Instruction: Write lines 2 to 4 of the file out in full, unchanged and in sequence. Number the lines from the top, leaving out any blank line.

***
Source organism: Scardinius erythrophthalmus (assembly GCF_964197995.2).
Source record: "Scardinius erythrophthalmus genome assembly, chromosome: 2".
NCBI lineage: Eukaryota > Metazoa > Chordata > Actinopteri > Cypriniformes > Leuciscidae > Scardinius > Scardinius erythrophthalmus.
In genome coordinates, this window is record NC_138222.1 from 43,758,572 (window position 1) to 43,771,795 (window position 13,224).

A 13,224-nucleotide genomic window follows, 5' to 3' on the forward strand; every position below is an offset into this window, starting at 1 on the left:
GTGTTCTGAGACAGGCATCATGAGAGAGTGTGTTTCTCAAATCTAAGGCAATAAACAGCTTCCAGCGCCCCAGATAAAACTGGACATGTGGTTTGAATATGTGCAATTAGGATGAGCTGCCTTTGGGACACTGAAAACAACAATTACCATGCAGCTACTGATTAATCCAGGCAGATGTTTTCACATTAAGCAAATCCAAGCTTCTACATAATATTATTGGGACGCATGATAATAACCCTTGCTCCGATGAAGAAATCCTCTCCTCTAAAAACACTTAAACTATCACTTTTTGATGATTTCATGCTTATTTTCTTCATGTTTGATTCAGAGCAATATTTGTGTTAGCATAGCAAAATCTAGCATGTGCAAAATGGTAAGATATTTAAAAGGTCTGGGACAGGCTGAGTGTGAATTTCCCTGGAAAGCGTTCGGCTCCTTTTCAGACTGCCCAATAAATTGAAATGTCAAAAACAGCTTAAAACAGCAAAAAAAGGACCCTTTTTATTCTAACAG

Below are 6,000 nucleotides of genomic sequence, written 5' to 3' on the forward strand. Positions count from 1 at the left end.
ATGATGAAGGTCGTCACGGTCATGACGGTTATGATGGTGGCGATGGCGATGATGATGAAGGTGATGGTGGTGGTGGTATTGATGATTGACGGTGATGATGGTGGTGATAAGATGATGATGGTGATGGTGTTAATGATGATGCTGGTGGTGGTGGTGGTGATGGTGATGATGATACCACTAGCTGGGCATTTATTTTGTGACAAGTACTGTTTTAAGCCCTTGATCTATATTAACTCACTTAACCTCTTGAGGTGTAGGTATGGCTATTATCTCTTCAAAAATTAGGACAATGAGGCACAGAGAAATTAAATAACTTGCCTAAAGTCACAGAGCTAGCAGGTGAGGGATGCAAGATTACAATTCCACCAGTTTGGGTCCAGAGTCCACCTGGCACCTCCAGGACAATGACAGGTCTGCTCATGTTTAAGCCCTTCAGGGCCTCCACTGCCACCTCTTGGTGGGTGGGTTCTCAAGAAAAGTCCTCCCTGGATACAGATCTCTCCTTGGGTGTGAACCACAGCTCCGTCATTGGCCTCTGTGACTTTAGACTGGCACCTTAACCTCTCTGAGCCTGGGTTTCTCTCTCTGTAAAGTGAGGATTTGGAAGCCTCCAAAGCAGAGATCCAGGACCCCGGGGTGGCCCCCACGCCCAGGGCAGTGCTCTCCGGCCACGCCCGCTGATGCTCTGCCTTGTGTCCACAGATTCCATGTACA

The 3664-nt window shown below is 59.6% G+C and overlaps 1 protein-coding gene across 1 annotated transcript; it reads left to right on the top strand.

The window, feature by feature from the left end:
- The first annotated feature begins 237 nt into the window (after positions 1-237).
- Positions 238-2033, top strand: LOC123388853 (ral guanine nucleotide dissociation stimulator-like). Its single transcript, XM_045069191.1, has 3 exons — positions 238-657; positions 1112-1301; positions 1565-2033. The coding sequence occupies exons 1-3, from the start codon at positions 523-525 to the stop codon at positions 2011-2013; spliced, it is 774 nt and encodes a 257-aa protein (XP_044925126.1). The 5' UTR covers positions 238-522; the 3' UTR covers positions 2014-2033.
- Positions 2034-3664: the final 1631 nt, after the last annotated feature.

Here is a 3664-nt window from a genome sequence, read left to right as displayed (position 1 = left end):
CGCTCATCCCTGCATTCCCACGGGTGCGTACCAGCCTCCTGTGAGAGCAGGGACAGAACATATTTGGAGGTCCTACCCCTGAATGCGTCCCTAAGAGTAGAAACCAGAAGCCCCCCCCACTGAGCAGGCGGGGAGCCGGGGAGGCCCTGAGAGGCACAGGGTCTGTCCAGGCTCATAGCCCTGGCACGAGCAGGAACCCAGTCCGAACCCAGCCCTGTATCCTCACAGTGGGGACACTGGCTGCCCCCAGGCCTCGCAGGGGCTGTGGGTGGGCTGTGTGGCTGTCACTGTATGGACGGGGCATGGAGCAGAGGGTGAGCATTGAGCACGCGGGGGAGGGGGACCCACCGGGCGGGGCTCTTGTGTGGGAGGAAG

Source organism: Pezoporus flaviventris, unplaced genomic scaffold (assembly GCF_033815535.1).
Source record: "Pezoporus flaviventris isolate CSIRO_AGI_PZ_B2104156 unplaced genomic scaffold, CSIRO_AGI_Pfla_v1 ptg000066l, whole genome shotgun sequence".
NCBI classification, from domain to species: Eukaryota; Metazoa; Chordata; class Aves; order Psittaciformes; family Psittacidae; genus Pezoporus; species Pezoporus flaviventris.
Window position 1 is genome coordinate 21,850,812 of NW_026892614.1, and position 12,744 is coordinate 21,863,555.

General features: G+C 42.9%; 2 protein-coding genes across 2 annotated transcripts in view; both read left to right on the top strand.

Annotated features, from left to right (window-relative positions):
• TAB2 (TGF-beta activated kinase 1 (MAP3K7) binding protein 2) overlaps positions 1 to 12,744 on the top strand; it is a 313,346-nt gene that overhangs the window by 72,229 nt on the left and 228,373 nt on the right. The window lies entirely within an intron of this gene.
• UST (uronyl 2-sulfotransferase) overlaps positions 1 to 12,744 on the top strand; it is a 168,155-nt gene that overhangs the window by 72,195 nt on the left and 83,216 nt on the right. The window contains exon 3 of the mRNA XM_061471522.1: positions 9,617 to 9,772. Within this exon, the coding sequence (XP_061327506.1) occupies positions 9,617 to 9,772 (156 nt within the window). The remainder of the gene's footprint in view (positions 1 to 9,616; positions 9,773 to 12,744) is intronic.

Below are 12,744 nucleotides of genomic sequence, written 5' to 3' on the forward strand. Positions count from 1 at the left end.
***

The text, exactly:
Source record: "Scardinius erythrophthalmus genome assembly, chromosome: 2".
NCBI lineage: Eukaryota > Metazoa > Chordata > Actinopteri > Cypriniformes > Leuciscidae > Scardinius > Scardinius erythrophthalmus.
In genome coordinates, this window is record NC_138222.1 from 43,758,572 (window position 1) to 43,771,795 (window position 13,224).